Round Valley Village
317+ bedrock mortars, two cupule rocks, and a stacked rock enclosure.
This settlement is the largest of three that sit along the eastern base of the Black Hills.
Joseph Chartkoff in “A Rock Feature Complex from Northwestern California,” American Antiquity, Vol. 48, No. 4, (Oct., 1983), pp. 745-760, notes the similarity between this stacked-rock enclosure and a particular type of prayer seat or tsektsel found in northwestern California.
Bob and Jim approach the village. They’ve left the grasslands of Round Valley behind.
There are 18 cupules on this rock, although some are hard to make out in the photograph.
A closeup of the mortar on the cupule rock. The walls of the bullet-shaped cavity are so smooth we describe them as “machined.” One can find numerous examples of this type of mortar at the Round Valley Village.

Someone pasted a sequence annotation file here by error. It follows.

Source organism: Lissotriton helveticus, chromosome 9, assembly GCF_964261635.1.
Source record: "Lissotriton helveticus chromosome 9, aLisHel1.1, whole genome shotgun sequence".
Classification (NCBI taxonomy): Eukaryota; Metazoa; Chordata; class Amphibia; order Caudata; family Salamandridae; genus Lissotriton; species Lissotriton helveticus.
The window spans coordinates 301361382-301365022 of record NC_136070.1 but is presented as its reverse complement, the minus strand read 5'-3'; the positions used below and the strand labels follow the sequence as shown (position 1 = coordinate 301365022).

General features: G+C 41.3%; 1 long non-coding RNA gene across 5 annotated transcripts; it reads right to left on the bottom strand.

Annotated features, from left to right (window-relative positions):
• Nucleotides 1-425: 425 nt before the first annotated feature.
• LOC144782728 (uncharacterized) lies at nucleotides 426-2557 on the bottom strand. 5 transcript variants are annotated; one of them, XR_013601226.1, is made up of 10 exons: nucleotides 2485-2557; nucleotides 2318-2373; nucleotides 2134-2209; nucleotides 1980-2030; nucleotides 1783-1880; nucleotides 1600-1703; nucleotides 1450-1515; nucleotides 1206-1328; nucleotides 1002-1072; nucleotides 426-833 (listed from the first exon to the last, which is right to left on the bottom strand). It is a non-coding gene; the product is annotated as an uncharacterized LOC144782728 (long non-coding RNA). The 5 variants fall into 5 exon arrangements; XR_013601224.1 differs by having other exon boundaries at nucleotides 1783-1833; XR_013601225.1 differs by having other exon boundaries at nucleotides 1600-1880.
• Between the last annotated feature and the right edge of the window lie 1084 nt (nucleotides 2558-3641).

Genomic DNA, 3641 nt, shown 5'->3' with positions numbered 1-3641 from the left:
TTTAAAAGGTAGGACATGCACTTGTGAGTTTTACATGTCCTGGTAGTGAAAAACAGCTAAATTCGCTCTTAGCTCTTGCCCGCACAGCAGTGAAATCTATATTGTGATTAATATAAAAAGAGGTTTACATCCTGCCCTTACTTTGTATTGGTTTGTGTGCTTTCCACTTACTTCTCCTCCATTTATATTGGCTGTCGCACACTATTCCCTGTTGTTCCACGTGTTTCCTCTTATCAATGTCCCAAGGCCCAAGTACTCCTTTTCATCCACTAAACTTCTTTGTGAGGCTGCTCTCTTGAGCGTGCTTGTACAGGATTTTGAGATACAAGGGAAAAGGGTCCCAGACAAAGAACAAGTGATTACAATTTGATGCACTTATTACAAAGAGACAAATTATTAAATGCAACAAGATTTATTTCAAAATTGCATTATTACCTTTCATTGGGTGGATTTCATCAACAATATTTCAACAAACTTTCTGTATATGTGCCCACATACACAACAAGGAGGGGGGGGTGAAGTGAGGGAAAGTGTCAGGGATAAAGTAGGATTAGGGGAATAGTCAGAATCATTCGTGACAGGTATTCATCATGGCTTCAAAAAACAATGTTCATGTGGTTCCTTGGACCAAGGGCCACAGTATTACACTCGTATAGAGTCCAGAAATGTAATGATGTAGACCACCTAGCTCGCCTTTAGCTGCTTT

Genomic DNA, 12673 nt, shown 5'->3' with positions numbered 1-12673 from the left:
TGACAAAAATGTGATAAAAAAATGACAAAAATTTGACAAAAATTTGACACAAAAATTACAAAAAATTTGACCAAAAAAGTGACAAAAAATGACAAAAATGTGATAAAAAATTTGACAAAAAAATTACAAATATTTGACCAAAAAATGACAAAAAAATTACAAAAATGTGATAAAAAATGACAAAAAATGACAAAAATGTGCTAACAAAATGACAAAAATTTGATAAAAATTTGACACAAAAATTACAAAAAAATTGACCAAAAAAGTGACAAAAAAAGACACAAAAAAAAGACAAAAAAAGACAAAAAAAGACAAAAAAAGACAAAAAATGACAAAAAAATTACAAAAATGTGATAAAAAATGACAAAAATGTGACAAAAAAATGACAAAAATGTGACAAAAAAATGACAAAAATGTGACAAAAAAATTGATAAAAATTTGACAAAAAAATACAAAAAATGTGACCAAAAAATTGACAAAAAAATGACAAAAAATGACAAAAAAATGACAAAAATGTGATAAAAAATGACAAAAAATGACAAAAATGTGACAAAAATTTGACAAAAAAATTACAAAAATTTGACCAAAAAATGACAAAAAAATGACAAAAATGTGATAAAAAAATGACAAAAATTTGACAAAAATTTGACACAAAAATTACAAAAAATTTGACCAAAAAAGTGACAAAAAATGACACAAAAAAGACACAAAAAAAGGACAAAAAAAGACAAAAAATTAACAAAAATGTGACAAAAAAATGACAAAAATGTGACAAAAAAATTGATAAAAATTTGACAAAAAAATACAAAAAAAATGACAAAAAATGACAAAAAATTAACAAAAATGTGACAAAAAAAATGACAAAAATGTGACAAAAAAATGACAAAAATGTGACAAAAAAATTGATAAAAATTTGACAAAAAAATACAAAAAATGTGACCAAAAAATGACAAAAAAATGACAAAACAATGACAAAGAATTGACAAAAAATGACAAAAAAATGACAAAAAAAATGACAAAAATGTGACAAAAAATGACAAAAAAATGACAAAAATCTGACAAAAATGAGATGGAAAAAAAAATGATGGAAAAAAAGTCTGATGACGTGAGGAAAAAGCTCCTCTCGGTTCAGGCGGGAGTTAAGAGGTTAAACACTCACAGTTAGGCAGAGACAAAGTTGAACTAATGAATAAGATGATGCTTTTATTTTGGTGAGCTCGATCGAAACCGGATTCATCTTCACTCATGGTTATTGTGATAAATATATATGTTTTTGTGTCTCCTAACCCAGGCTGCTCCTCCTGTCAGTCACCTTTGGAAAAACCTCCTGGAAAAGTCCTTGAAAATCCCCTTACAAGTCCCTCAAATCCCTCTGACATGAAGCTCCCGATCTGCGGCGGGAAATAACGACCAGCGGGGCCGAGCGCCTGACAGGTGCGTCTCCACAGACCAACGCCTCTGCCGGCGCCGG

Funnel-shaped and compound mortars are virtually non-existent at Round Valley. There are, however, a number of mortars with large, flaring mouths. The close family relationship between this type of mortar and those we designate as funnel-shaped should be obvious from this photograph.
The creek that passes Bob’s Mortar eventually burbles up as a sulphur spring at Round Valley. About 15% of the mortars at Round Valley lie along this subsidiary creek. This view looks over a well head toward Round Valley Creek. Take the time to explore this area. Most of the mortars lie behind the camera.
We encountered this well-fed rattler on the Miwok Trail.
The previous five photographs by Bob Bardell.
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